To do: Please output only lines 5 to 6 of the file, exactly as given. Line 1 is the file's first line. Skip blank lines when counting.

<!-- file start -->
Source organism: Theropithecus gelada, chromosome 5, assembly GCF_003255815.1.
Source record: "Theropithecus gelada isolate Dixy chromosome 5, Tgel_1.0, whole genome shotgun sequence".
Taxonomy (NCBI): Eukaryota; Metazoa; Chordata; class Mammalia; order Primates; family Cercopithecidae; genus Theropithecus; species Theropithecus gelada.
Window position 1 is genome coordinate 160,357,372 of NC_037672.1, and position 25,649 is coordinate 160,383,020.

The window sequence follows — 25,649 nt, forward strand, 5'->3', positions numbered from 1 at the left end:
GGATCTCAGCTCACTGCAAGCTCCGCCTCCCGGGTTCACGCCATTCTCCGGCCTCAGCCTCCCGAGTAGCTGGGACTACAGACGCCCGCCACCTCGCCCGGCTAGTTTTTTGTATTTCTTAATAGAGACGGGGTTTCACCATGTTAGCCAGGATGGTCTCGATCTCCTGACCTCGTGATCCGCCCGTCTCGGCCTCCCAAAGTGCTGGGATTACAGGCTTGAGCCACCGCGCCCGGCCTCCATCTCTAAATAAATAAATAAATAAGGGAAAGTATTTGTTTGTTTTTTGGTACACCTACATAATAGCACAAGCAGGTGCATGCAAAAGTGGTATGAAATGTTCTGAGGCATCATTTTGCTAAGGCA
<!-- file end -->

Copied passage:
The window sequence follows — 25,649 nt, forward strand, 5'->3', positions numbered from 1 at the left end:
GGATCTCAGCTCACTGCAAGCTCCGCCTCCCGGGTTCACGCCATTCTCCGGCCTCAGCCTCCCGAGTAGCTGGGACTACAGACGCCCGCCACCTCGCCCGGCTAGTTTTTTGTATTTCTTAATAGAGACGGGGTTTCACCATGTTAGCCAGGATGGTCTCGATCTCCTGACCTCGTGATCCGCCCGTCTCGGCCTCCCAAAGTGCTGGGATTACAGGCTTGAGCCACCGCGCCCGGCCTCCATCTCTAAATAAATAAATAAATAAGGGAAAGTATTTGTTTGTTTTTTGGTACACCTACATAATAGCACAAGCAGGTGCATGCAAAAGTGGTATGAAATGTTCTGAGGCATCATTTTGCTAAGGCA